Professor of Public Policy, Economics and Sociology, Duke University
- Thefts make up only about 1% of all gun transactions nationwide.
- Original data from Chicago demonstrates that less than 3% of guns recovered by the police after an arrest have been reported stolen.
- Surveys of convicted criminals, both nationally and in Chicago, suggest that it is rare for respondents to have stolen the gun used in their most recent crime.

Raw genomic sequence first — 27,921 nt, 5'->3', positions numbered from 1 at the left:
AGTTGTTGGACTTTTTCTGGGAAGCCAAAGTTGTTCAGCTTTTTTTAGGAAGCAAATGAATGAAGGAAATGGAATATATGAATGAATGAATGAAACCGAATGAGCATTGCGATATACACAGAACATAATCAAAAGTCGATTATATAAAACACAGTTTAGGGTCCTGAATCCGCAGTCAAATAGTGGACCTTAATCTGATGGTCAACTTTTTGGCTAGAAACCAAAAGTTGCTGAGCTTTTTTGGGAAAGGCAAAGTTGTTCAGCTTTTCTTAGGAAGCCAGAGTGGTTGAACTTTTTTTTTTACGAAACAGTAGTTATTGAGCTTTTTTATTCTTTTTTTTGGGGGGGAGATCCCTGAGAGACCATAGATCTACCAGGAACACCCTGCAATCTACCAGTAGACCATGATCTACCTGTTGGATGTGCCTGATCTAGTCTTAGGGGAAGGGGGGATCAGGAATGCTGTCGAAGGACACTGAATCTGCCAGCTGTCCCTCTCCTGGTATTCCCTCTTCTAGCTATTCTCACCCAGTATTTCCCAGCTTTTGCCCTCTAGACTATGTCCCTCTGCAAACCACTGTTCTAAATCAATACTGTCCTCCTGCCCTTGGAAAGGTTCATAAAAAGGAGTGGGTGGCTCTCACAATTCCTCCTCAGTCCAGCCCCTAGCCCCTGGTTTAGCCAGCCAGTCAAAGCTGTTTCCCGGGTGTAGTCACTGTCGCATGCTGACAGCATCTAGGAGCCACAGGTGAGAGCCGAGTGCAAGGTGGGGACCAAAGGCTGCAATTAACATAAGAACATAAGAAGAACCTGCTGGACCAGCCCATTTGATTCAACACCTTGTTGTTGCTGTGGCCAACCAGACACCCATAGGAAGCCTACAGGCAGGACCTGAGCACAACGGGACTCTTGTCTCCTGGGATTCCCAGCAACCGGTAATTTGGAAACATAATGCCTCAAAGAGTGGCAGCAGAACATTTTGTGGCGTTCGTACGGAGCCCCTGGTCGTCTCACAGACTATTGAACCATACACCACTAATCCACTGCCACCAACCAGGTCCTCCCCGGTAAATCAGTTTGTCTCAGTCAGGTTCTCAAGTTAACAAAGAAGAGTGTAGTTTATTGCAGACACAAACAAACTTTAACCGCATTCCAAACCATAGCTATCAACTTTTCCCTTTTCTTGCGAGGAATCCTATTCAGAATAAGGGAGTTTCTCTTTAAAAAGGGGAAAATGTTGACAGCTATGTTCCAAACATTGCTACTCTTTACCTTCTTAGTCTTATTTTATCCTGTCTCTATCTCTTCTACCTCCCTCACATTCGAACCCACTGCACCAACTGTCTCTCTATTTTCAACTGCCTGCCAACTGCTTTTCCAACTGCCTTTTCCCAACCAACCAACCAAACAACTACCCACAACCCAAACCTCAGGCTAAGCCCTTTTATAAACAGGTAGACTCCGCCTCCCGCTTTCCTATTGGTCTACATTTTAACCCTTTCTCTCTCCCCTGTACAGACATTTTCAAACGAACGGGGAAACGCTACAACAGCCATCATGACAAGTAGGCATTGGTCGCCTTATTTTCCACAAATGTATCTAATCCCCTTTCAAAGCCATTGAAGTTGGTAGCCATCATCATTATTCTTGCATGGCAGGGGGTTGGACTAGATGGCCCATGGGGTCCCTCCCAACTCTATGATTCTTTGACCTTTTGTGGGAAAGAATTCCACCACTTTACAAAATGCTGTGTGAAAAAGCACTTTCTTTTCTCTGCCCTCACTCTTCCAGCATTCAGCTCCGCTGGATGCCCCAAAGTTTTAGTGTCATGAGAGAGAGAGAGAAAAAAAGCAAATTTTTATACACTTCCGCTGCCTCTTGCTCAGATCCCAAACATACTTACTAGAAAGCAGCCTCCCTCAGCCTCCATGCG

In the article, “Gun Theft and Crime,” Cook challenges the conventional narrative espoused by scholars, the media, and the police that gun theft is a significant source of supply of weapons to gangs and other violent criminals. Analyzing detailed data on gun thefts in Chicago complied by the University of Chicago Crime Lab, Cook finds that 2.8% of guns used in a crime had at some point been reported stolen in Chicago. Cook also analyzed inmate survey data collected by the Department of Justice and finds that only a small fraction of respondents who were typical of violent gun offenders—males aged 18–40 who admitted to having a gun at the time of their arrest— indicated that their most recent gun had been obtained by theft: 4% of the prison and jail inmates, and just 1% of the federal prisoners. Cook concludes by considering policy options and technological solutions that might further reduce the small fraction of gun thefts that contribute to crime, such as stronger security requirements for dealers, tracking devices and “smart guns” that can only be fired by their owners.